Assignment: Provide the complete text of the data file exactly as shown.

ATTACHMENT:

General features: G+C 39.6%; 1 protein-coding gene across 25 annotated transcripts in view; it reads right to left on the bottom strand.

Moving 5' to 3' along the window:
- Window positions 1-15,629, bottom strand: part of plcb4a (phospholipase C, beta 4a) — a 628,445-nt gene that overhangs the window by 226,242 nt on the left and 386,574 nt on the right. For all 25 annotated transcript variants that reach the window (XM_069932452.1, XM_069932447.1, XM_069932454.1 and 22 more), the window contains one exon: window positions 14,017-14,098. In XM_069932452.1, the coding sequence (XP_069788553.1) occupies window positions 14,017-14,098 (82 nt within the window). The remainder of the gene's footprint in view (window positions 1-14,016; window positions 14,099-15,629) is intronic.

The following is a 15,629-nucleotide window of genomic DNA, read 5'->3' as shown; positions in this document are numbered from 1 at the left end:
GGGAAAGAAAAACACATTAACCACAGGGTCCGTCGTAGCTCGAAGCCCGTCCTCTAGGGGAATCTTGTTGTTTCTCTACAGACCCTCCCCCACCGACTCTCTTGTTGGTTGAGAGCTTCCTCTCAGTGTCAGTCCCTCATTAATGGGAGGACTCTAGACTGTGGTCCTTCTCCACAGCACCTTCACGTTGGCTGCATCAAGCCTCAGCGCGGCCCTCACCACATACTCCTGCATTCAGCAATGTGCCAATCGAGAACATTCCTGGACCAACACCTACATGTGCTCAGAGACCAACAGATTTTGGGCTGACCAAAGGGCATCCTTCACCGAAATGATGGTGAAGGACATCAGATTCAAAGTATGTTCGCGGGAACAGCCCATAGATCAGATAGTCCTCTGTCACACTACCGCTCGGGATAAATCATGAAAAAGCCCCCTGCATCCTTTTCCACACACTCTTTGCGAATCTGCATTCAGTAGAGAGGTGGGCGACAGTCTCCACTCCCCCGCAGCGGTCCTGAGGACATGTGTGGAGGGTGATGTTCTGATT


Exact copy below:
General features: G+C 39.6%; 1 protein-coding gene across 25 annotated transcripts in view; it reads right to left on the bottom strand.

Moving 5' to 3' along the window:
- Window positions 1-15,629, bottom strand: part of plcb4a (phospholipase C, beta 4a) — a 628,445-nt gene that overhangs the window by 226,242 nt on the left and 386,574 nt on the right. For all 25 annotated transcript variants that reach the window (XM_069932452.1, XM_069932447.1, XM_069932454.1 and 22 more), the window contains one exon: window positions 14,017-14,098. In XM_069932452.1, the coding sequence (XP_069788553.1) occupies window positions 14,017-14,098 (82 nt within the window). The remainder of the gene's footprint in view (window positions 1-14,016; window positions 14,099-15,629) is intronic.

The following is a 15,629-nucleotide window of genomic DNA, read 5'->3' as shown; positions in this document are numbered from 1 at the left end:
GGGAAAGAAAAACACATTAACCACAGGGTCCGTCGTAGCTCGAAGCCCGTCCTCTAGGGGAATCTTGTTGTTTCTCTACAGACCCTCCCCCACCGACTCTCTTGTTGGTTGAGAGCTTCCTCTCAGTGTCAGTCCCTCATTAATGGGAGGACTCTAGACTGTGGTCCTTCTCCACAGCACCTTCACGTTGGCTGCATCAAGCCTCAGCGCGGCCCTCACCACATACTCCTGCATTCAGCAATGTGCCAATCGAGAACATTCCTGGACCAACACCTACATGTGCTCAGAGACCAACAGATTTTGGGCTGACCAAAGGGCATCCTTCACCGAAATGATGGTGAAGGACATCAGATTCAAAGTATGTTCGCGGGAACAGCCCATAGATCAGATAGTCCTCTGTCACACTACCGCTCGGGATAAATCATGAAAAAGCCCCCTGCATCCTTTTCCACACACTCTTTGCGAATCTGCATTCAGTAGAGAGGTGGGCGACAGTCTCCACTCCCCCGCAGCGGTCCTGAGGACATGTGTGGAGGGTGATGTTCTGATT